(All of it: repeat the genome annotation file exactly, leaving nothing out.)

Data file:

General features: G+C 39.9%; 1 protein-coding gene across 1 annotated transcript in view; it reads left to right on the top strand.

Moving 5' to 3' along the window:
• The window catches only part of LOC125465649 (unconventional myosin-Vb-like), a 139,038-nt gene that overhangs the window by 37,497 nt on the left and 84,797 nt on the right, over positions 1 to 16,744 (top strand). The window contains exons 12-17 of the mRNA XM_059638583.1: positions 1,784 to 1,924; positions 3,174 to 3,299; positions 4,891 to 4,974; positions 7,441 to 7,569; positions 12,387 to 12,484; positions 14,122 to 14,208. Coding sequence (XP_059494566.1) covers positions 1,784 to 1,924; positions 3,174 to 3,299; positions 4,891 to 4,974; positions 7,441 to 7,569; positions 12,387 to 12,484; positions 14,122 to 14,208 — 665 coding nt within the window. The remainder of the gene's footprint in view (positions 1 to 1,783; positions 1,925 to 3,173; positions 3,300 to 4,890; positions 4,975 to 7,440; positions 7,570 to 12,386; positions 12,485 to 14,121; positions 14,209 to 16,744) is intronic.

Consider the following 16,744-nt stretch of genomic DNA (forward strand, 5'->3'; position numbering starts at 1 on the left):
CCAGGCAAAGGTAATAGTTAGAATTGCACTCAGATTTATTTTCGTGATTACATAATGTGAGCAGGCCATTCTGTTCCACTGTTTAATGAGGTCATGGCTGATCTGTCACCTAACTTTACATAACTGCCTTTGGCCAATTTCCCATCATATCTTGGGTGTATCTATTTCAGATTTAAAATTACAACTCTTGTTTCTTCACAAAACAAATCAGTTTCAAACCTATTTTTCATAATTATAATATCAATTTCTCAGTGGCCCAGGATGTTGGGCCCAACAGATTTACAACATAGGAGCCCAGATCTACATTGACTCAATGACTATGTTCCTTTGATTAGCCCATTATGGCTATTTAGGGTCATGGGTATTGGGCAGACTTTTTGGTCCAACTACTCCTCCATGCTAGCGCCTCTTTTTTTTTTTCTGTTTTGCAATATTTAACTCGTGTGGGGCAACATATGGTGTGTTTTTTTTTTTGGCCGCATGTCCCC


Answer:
General features: G+C 39.9%; 1 protein-coding gene across 1 annotated transcript in view; it reads left to right on the top strand.

Moving 5' to 3' along the window:
• The window catches only part of LOC125465649 (unconventional myosin-Vb-like), a 139,038-nt gene that overhangs the window by 37,497 nt on the left and 84,797 nt on the right, over positions 1 to 16,744 (top strand). The window contains exons 12-17 of the mRNA XM_059638583.1: positions 1,784 to 1,924; positions 3,174 to 3,299; positions 4,891 to 4,974; positions 7,441 to 7,569; positions 12,387 to 12,484; positions 14,122 to 14,208. Coding sequence (XP_059494566.1) covers positions 1,784 to 1,924; positions 3,174 to 3,299; positions 4,891 to 4,974; positions 7,441 to 7,569; positions 12,387 to 12,484; positions 14,122 to 14,208 — 665 coding nt within the window. The remainder of the gene's footprint in view (positions 1 to 1,783; positions 1,925 to 3,173; positions 3,300 to 4,890; positions 4,975 to 7,440; positions 7,570 to 12,386; positions 12,485 to 14,121; positions 14,209 to 16,744) is intronic.

Consider the following 16,744-nt stretch of genomic DNA (forward strand, 5'->3'; position numbering starts at 1 on the left):
CCAGGCAAAGGTAATAGTTAGAATTGCACTCAGATTTATTTTCGTGATTACATAATGTGAGCAGGCCATTCTGTTCCACTGTTTAATGAGGTCATGGCTGATCTGTCACCTAACTTTACATAACTGCCTTTGGCCAATTTCCCATCATATCTTGGGTGTATCTATTTCAGATTTAAAATTACAACTCTTGTTTCTTCACAAAACAAATCAGTTTCAAACCTATTTTTCATAATTATAATATCAATTTCTCAGTGGCCCAGGATGTTGGGCCCAACAGATTTACAACATAGGAGCCCAGATCTACATTGACTCAATGACTATGTTCCTTTGATTAGCCCATTATGGCTATTTAGGGTCATGGGTATTGGGCAGACTTTTTGGTCCAACTACTCCTCCATGCTAGCGCCTCTTTTTTTTTTTCTGTTTTGCAATATTTAACTCGTGTGGGGCAACATATGGTGTGTTTTTTTTTTTGGCCGCATGTCCCC